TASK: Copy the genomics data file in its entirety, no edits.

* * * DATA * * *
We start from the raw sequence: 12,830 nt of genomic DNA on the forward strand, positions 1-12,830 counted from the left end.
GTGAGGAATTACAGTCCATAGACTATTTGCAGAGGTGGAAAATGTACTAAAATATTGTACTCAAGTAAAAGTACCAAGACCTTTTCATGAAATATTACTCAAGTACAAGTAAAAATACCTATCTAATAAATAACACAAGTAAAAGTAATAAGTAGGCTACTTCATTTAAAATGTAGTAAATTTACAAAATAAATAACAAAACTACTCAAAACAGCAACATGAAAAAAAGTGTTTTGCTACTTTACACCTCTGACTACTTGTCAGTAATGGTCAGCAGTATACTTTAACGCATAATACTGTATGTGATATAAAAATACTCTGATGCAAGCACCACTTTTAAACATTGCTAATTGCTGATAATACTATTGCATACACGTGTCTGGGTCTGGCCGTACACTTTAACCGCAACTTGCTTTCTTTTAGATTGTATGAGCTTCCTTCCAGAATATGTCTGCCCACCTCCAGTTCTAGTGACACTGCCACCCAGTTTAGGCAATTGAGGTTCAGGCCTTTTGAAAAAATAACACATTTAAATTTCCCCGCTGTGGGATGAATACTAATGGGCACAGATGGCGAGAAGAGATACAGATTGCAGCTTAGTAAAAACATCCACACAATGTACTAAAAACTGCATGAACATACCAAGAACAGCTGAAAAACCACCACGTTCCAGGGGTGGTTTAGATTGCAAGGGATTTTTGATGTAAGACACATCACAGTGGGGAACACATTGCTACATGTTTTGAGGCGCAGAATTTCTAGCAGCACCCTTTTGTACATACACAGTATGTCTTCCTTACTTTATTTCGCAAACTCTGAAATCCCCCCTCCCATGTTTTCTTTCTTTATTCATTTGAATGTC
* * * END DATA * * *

We start from the raw sequence: 12,830 nt of genomic DNA on the forward strand, positions 1-12,830 counted from the left end.
GTGAGGAATTACAGTCCATAGACTATTTGCAGAGGTGGAAAATGTACTAAAATATTGTACTCAAGTAAAAGTACCAAGACCTTTTCATGAAATATTACTCAAGTACAAGTAAAAATACCTATCTAATAAATAACACAAGTAAAAGTAATAAGTAGGCTACTTCATTTAAAATGTAGTAAATTTACAAAATAAATAACAAAACTACTCAAAACAGCAACATGAAAAAAAGTGTTTTGCTACTTTACACCTCTGACTACTTGTCAGTAATGGTCAGCAGTATACTTTAACGCATAATACTGTATGTGATATAAAAATACTCTGATGCAAGCACCACTTTTAAACATTGCTAATTGCTGATAATACTATTGCATACACGTGTCTGGGTCTGGCCGTACACTTTAACCGCAACTTGCTTTCTTTTAGATTGTATGAGCTTCCTTCCAGAATATGTCTGCCCACCTCCAGTTCTAGTGACACTGCCACCCAGTTTAGGCAATTGAGGTTCAGGCCTTTTGAAAAAATAACACATTTAAATTTCCCCGCTGTGGGATGAATACTAATGGGCACAGATGGCGAGAAGAGATACAGATTGCAGCTTAGTAAAAACATCCACACAATGTACTAAAAACTGCATGAACATACCAAGAACAGCTGAAAAACCACCACGTTCCAGGGGTGGTTTAGATTGCAAGGGATTTTTGATGTAAGACACATCACAGTGGGGAACACATTGCTACATGTTTTGAGGCGCAGAATTTCTAGCAGCACCCTTTTGTACATACACAGTATGTCTTCCTTACTTTATTTCGCAAACTCTGAAATCCCCCCTCCCATGTTTTCTTTCTTTATTCATTTGAATGTC